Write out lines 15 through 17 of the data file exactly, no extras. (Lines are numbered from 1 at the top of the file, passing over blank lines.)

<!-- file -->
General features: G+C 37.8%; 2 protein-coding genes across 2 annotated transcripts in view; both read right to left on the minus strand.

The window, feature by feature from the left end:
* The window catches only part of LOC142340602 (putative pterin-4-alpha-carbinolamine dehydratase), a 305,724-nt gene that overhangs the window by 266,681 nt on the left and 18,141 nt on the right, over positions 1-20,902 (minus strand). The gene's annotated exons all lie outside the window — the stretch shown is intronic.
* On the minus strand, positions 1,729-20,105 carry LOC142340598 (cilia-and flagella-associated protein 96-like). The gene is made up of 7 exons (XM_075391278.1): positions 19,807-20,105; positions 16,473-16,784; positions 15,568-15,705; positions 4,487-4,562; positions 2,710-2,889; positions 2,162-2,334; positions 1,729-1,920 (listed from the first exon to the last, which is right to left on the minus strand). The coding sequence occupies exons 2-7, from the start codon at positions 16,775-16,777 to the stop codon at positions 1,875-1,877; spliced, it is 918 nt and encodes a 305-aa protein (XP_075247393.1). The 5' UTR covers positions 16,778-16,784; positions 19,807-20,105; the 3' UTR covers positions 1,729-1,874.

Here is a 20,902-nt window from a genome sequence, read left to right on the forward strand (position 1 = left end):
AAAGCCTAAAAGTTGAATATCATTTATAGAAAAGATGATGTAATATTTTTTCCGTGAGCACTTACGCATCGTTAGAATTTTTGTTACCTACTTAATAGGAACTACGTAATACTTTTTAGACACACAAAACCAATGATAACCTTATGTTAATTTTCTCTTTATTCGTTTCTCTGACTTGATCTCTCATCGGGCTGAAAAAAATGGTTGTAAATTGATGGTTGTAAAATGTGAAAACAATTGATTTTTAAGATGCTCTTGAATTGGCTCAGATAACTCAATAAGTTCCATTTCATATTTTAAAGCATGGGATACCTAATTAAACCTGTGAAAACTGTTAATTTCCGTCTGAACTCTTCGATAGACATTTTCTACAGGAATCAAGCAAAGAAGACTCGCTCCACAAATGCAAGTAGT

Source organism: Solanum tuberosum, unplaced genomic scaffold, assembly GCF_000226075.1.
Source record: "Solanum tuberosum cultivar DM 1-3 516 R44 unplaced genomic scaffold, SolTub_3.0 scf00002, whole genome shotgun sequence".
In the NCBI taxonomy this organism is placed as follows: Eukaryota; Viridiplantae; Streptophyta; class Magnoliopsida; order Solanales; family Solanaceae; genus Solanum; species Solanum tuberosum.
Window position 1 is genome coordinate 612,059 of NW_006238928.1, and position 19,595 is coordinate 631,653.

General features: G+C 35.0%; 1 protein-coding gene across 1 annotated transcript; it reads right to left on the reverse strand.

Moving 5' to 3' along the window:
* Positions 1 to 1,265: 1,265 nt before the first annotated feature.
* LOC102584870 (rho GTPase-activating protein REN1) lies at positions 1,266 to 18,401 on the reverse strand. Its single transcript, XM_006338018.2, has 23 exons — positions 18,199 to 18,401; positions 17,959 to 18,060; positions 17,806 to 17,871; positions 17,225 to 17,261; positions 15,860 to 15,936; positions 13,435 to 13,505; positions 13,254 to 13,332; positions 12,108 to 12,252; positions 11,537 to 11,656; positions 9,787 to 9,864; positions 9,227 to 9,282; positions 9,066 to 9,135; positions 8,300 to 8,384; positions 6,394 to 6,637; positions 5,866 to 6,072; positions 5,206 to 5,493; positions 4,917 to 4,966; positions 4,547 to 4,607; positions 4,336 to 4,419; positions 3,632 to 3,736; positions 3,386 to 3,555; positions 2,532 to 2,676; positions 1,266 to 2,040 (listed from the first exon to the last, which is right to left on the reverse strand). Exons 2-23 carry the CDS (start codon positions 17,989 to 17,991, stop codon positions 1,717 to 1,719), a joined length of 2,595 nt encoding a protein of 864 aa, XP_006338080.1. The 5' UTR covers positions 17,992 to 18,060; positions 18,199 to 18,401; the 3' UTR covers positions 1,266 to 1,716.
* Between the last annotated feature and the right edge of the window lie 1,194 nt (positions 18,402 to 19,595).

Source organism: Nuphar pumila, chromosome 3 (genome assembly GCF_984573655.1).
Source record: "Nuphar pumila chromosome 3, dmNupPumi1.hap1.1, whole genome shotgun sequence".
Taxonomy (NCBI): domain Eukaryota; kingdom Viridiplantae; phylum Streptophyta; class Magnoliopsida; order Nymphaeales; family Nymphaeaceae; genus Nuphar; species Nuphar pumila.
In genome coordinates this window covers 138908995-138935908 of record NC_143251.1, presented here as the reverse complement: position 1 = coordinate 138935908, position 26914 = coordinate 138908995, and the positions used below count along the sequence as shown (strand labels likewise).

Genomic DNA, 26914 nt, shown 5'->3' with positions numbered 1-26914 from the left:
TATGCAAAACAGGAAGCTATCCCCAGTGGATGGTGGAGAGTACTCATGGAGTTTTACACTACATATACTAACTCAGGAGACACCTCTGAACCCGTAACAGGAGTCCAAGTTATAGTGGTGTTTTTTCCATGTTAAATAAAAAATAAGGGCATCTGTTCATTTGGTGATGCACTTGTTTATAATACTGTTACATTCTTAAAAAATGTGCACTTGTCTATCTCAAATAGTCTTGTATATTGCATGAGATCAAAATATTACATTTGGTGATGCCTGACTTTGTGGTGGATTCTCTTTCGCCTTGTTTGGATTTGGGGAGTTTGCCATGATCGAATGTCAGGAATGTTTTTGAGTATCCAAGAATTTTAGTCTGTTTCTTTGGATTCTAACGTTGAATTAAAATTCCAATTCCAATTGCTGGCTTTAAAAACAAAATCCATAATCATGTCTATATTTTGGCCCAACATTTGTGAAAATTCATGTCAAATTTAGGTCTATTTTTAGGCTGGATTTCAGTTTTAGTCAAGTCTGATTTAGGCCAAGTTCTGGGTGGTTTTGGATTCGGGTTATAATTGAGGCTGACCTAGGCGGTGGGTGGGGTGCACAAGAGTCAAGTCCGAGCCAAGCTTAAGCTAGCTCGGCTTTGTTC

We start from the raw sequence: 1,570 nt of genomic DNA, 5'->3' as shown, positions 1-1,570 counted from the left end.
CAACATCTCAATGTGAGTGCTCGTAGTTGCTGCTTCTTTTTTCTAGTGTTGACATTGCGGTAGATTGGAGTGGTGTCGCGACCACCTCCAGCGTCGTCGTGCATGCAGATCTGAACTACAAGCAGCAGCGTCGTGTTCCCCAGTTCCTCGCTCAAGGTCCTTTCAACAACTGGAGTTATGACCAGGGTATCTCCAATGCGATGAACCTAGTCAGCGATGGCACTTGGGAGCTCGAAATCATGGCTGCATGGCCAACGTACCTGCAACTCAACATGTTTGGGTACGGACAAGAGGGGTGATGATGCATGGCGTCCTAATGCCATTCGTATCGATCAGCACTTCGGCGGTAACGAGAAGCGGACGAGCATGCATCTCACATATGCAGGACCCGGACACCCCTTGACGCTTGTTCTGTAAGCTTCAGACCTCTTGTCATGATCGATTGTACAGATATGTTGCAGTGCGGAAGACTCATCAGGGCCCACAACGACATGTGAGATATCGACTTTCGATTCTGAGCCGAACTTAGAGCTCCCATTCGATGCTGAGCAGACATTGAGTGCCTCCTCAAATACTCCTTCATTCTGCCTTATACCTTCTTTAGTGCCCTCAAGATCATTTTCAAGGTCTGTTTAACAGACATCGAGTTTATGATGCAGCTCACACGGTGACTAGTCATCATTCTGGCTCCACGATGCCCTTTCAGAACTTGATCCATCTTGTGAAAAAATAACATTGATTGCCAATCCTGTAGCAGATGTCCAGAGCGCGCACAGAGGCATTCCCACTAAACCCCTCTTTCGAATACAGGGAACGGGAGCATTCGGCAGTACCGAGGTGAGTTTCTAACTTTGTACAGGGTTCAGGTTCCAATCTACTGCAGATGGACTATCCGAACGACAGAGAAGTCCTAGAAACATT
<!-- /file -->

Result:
* Between the last annotated feature and the right edge of the window lie 1,194 nt (positions 18,402 to 19,595).

Source organism: Nuphar pumila, chromosome 3 (genome assembly GCF_984573655.1).
Source record: "Nuphar pumila chromosome 3, dmNupPumi1.hap1.1, whole genome shotgun sequence".